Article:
Intelligence agencies have identified individuals with connections to the Russian government who provided WikiLeaks with thousands of hacked emails from the Democratic National Committee and others, including Hillary Clinton’s campaign chairman, according to U.S. officials. Those officials described the individuals as actors known to the intelligence community and part of a wider Russian operation to boost Trump and hurt Clinton’s chances.

    “It is the assessment of the intelligence community that Russia’s goal here was to favor one candidate over the other, to help Trump get elected,” said a senior U.S. official briefed on an intelligence presentation made to U.S. senators. “That’s the consensus view.”

    This isn’t going to help Team Blue move past the denial stage.

    1. “It is the assessment of the intelligence community that Russia’s goal here was to favor one candidate over the other, to help Trump get elected,”

      “When asked about their own blatant bias and water carrying for Clinton, the enterity of the EU’s media and government officials declined to comment.”

    2. Well that was heavy on innuendo and vague speculation, but remarkably light on substance. Silly me, but couldn’t just one of the journalism pieces on this list the “17 intelligence agencies”? I feel like I just got done reading John’s stunning legal analysis on the damning circumstantial evidence around Podesta’s pool party.

      1. No country needs 17 intelligence agencies.

    3. “That’s the consensus view.”

      Worked so well with global warming, er, climate change, er, whatever.

    4. Something something goose…gander…

    5. Clinton announced her plans to go to war with Russia.

      Trump said he would only use the military to protect essential American interests (Syria isnt).

      Also, didn’t Putin give 10M or so to the Clinton campaign to hedge his bet? If I were Russia I know who I would have supported. It’s a no brainer.

      1. Someone with no chance of winning, for the sheer trolling value.

        RT was indeed somewhat sympathetic to Sanders.

      2. “If I were Russia I know who I would have supported. It’s a no brainer.”

        And that’s what kills me about this theory. Putin undoubtedly had access to Clinton’s/SoS emails for her entire tenure at the post. God knows what information he’s accured that we’re as of yet not privy to.

        Call me crazy, but if I was Putin I’d want an American president I could blackmail at my leisure for whatever reason currently suits me.

    6. If the hackers were Russian they did help Trump, it is true.

      They also help the American people by exposing the truth of Clinton and the DNC.

      Just this week when she emerged from the woods Hillary blamed her loss on the head of the FBI.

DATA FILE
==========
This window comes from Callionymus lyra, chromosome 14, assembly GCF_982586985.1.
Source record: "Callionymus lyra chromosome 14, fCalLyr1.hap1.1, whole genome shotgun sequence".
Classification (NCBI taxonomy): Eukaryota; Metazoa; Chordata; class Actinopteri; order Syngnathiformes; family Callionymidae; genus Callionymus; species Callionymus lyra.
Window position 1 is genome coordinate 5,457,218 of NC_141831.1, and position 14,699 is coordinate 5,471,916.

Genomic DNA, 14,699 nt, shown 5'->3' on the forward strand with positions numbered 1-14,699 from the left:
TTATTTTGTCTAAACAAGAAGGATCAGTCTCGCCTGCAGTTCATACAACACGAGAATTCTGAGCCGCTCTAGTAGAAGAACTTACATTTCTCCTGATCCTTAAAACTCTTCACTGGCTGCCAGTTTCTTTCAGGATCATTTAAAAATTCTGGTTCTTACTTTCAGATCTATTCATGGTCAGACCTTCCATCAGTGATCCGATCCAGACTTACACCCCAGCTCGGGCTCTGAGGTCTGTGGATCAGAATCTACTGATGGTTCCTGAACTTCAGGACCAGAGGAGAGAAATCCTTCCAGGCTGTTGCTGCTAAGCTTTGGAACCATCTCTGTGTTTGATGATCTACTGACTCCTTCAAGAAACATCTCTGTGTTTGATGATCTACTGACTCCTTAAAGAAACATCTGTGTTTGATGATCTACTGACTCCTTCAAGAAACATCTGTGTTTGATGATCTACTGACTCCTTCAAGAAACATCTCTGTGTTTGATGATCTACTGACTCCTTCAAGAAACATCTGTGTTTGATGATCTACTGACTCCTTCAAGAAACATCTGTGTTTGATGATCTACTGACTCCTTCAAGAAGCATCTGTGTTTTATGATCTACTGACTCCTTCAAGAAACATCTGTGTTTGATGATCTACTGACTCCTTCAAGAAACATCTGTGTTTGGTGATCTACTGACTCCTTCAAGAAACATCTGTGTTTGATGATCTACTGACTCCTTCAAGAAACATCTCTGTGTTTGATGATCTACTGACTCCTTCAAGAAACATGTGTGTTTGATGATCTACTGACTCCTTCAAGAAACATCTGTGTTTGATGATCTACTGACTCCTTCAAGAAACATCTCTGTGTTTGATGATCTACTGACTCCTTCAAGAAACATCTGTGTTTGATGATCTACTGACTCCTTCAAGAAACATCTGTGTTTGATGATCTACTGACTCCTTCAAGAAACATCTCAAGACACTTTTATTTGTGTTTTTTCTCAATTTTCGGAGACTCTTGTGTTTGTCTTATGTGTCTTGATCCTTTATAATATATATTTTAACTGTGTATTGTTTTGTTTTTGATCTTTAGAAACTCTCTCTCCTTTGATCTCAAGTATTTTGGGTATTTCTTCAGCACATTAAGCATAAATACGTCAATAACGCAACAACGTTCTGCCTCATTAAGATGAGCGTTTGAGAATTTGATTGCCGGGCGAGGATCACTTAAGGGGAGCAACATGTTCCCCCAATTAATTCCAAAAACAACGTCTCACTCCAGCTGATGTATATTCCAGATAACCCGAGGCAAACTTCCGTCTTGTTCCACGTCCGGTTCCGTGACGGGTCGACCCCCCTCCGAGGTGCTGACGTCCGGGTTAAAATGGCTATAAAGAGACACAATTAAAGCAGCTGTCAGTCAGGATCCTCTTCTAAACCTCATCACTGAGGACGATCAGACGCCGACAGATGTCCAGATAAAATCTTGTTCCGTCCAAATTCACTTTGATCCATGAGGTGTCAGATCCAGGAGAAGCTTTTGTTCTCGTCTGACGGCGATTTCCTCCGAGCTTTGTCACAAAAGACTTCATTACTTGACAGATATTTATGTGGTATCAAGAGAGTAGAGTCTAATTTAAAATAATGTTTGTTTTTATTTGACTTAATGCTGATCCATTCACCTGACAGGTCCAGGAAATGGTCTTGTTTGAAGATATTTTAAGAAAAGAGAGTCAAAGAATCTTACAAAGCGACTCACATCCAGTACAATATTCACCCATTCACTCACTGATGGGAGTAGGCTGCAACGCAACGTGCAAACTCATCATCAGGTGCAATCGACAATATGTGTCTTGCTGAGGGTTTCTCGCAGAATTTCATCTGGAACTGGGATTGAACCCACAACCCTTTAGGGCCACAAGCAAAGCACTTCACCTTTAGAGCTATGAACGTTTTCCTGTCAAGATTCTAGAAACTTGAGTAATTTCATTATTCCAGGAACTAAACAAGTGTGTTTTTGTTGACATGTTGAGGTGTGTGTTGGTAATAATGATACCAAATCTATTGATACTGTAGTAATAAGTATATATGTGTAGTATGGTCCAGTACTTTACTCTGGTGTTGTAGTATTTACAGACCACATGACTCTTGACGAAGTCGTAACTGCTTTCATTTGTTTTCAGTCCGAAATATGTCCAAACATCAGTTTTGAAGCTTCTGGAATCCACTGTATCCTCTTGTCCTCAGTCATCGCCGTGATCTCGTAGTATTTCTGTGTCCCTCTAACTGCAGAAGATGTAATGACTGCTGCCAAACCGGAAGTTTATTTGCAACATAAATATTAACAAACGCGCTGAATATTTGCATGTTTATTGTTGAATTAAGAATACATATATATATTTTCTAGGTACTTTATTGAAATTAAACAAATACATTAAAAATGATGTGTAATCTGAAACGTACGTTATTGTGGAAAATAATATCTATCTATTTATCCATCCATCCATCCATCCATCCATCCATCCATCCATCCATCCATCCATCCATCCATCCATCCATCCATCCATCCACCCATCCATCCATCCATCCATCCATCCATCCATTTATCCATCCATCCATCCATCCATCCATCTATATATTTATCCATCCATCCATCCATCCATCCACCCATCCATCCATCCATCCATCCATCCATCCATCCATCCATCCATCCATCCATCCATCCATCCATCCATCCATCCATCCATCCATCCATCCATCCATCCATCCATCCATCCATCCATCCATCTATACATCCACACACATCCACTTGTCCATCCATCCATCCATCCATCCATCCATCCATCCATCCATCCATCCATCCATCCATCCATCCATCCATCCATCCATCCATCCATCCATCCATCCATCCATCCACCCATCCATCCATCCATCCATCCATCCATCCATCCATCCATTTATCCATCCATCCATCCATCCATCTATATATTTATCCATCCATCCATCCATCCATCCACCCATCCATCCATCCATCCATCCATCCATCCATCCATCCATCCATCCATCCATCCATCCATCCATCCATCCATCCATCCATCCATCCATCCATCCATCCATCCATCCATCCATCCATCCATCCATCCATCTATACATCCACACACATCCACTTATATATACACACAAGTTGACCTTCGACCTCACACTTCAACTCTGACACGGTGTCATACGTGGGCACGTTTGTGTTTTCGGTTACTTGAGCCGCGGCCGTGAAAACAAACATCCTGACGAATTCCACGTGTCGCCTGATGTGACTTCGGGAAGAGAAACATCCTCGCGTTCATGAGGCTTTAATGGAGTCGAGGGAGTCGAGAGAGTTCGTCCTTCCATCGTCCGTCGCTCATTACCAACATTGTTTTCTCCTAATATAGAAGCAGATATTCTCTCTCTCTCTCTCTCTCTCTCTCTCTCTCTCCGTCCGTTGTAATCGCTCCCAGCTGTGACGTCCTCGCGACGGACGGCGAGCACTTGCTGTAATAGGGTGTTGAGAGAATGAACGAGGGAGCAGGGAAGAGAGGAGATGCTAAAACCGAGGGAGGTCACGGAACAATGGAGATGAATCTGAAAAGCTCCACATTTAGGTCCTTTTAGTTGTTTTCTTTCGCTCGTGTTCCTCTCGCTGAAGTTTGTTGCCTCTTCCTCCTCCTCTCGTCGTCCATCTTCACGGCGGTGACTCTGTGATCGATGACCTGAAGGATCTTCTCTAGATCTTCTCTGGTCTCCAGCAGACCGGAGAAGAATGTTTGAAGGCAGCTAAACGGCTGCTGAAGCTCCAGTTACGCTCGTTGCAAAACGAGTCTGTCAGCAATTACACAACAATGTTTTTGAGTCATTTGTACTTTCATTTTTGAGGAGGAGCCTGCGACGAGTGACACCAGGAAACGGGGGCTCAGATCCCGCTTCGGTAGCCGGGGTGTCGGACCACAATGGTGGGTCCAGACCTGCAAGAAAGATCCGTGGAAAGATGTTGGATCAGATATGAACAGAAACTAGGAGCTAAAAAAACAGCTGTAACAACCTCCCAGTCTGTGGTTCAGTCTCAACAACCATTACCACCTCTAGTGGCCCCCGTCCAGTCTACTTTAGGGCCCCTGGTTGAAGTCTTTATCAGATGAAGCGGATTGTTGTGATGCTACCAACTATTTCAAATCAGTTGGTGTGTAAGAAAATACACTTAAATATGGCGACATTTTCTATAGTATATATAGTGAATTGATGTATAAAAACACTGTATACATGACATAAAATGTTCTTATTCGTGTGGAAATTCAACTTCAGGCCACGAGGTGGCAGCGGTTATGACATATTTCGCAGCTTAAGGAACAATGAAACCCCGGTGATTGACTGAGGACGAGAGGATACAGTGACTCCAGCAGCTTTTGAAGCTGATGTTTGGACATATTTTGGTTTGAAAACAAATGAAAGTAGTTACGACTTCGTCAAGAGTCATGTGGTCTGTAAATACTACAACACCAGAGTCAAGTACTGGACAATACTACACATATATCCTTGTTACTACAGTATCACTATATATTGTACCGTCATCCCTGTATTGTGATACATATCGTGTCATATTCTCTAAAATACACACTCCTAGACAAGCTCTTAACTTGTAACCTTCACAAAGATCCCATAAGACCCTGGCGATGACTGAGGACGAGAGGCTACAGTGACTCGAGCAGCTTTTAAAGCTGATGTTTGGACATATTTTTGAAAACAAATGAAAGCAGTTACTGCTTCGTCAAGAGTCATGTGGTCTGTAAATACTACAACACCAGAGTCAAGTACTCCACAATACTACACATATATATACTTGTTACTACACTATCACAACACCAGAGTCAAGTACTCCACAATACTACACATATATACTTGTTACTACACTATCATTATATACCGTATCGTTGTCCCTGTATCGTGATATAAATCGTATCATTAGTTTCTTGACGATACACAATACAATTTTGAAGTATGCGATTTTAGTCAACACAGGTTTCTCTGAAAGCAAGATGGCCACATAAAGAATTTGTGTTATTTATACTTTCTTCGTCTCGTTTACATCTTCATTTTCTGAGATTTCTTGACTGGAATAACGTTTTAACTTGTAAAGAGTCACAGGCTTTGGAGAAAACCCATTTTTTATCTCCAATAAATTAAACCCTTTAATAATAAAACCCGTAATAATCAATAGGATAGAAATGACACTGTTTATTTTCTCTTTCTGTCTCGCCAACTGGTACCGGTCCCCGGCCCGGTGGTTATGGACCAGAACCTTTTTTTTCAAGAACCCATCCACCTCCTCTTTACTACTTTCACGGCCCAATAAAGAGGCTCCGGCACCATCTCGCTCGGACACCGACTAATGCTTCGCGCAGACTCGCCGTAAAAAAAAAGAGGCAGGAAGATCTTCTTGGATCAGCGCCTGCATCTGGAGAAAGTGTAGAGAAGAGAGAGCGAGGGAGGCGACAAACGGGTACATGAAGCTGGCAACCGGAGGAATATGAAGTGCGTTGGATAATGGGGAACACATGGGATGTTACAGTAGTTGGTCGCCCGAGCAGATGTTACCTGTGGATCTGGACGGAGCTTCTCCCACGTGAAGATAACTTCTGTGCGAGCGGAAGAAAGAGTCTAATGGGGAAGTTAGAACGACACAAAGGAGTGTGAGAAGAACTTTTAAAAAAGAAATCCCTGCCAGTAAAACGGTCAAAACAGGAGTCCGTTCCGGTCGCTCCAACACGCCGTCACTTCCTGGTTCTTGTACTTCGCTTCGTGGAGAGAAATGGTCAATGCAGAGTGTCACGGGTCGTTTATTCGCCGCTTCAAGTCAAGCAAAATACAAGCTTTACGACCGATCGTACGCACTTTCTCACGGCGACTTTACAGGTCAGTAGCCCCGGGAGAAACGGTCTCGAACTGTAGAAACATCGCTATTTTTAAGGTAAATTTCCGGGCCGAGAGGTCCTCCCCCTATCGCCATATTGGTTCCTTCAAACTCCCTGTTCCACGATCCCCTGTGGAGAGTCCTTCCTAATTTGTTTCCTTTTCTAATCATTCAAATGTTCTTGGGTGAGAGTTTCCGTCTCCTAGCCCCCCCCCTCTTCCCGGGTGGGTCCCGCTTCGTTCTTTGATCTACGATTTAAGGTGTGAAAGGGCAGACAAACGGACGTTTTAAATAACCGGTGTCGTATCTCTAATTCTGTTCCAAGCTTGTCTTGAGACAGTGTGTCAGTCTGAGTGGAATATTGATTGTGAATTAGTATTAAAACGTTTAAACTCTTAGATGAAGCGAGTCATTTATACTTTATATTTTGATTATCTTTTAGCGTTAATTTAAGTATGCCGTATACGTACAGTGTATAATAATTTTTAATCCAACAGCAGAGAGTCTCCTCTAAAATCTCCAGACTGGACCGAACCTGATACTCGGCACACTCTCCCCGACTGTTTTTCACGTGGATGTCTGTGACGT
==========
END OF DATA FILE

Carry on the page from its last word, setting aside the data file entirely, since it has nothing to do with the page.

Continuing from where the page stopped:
I wish she would make up her mind.

    7. Can someone explain why I should care? I should hate Russia for giving proof of hillarys corruption? If the emails were faked, modified, or untrue then the Dems should have an easy time providing evidence of that fact. Until they provide such evidence I shall treat Russia, not so ironically, the same way I treat Snowden. Appreciated at arms length for services rendered while not showing definite gratitude.

      1. And before you say the emails for destroyed, accepting one illegal act to legitimize another won’t work.

        That was for the prog trolls.

    /Prog answer

    1. Lol. If progs were project managers they would be excoriated for ever persistent scope creep. You can always afford to do more… Until you can’t.

    2. It’s really funny to me how “progressives” exalt the virtues of buying food from small, local producers, then they turn around and cheer for regulatory burdens that create an environment where only corporate giants like Monsanto can hack it.

  8. Look, if they all their tomatoes were ‘organic’ and grown in manure and used ‘natural’ weed and pest control the problem would be solved. Right? Right?

  9. “…consumers “should avoid eating raw jalape?o and raw serrano peppers.”…”

    ‘Until we find we made a mistake about those, too’, he added

  10. If that’s something courts refuse to recognize, then Congress should step in and draft new laws that rightly hold the agency accountable for the losses it’s caused.

    Shoveling taxpayer money to the tomato growers in the name of the FDA won’t help.

    The only way to get them to clean up their act is for heads to roll. It was probably an honest mistake or mere negligence, but in the private sector, those things can cost you your job. Should be so in the public sector too.